reviews | commentary | interviews & profiles




"It's an expansive, ambitious play about trauma and passion which sees ancient weather curses collide with climate change, vengeful ghosts with corrupt officials."
The Stage | March 2017

"Despite the modern updating, powerful fable-like qualities of another, sterner age resonate. The hunt for truth and justice— not to mention long-lost children — will not be halted."
The Evening Standard | March 2017

"Cowhig's adaptation of this ancient tale is very successful.... The clash of spiritual superstition and modern preoccupation reflects the Chinese struggle between tradition and progress."
Broadway World | March 2017

"If Snow In Midsummer is a success, the RSC and mainstream production houses will have a reason to further invest in East Asian actors and East Asian-themed plays. However, if the Chinese drama fails to win over audiences, production houses will be deterred from even touching anything similar. Fortunately, Snow In Midsummer is absolutely incredible. "
Resonate | March 2017



"The final three scenes slam into place like heavy doors, turning the funny, brutal show into something red with real fury."
Time Out New York | February 2015

"Some playwrights have a gift to amuse; Frances Ya-Chu Cowhig has a darker gift. Anyone with romantic notions of Chinese culture will be unsettled by the jagged, unsentimental portrait of modern urban China."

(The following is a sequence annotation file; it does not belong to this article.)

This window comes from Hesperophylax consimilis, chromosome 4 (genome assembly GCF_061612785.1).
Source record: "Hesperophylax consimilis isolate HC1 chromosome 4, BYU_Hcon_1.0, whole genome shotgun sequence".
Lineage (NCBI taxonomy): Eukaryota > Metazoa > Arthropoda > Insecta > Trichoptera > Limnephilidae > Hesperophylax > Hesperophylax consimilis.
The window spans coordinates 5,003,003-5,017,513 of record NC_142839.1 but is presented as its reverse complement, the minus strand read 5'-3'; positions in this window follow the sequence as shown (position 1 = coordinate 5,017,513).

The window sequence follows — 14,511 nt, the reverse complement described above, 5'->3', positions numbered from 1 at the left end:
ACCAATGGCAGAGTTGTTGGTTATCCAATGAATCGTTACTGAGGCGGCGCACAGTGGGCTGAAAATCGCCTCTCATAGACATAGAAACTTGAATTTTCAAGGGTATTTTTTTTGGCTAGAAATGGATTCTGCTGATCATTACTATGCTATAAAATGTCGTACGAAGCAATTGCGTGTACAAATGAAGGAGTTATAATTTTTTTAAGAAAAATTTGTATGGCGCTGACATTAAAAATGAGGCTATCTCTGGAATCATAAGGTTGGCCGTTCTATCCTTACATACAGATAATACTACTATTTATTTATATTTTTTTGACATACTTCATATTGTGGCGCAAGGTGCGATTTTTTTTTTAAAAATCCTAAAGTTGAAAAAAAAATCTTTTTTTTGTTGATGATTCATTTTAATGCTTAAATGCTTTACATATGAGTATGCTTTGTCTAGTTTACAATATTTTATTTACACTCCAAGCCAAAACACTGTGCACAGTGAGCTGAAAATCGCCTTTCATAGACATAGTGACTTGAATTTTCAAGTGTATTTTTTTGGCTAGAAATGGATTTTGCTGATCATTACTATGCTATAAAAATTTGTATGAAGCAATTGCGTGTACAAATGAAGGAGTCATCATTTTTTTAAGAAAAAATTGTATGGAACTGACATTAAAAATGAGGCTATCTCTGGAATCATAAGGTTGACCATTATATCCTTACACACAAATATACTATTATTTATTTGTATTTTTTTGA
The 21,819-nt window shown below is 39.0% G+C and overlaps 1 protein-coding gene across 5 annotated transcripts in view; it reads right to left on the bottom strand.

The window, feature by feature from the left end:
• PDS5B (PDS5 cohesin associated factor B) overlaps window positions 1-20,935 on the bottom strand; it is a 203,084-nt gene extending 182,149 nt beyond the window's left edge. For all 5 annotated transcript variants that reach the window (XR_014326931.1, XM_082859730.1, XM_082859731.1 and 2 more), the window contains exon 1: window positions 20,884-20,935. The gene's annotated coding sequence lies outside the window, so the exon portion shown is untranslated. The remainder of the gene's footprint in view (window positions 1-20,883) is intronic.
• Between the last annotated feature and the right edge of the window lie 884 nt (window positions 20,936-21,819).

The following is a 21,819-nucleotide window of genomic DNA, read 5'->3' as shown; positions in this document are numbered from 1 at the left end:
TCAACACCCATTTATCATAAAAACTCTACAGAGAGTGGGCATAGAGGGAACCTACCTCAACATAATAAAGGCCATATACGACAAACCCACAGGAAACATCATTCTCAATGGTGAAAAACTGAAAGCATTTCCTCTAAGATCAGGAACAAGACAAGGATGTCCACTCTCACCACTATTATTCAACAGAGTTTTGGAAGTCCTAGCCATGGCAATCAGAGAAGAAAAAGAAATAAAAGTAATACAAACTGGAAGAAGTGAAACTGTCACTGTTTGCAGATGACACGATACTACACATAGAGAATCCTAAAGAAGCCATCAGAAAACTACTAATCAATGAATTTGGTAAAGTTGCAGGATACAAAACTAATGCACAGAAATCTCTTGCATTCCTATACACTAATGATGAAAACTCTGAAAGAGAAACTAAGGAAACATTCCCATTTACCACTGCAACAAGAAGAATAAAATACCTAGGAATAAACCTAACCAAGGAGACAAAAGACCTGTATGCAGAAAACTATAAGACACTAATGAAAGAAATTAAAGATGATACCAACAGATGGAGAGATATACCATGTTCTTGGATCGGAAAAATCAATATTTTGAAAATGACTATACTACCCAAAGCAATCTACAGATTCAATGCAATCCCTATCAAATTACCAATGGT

Chicago Reader | October 2014

"...Fearless, zippily-paced, and satirical, shining a light on Chinese society’s necessary doublethink, be that willful blindness to the political past, or an equally blind belief in an impossibly brilliant future."
The Independent | October 2013

"...Offers a window on a hidden world. The play has an epic scope – charting the effects of the Cultural Revolution, the 1989 crushing of the pro-democracy movement, and the cultural shift that has seen China's urban population grow by 400 million in the last 30 years – but it tells history through the lives of those looking for a better life."
The Guardian | October 2013

"...A ruder, weirder, funnier, more insidery view of the emerging superpower than that provided by the white British playwrights....Salty, surreal and bombastic, Cowhig's writing often recalls the in-yer-face Brit playwrights of the '90s."
Time Out London | October 2013



"...One of the true strengths of this play is that employing cultural imagery does not equate to focusing on Asian American identity. It is a difficult balancing act that Cowhig performs skillfully.... The play’s exploration of heritage eventually becomes a frame through which the audience witnesses the most vulnerable of human processes: loving, dying, and letting go. Frances’ bricolage of imagery creates a cultural frame that is so emotionally accurate one forgets its critical role in creating the experience.... If you cry at this play, don’t worry. It’s just because it hurts so good. "
Hyphen | June 2013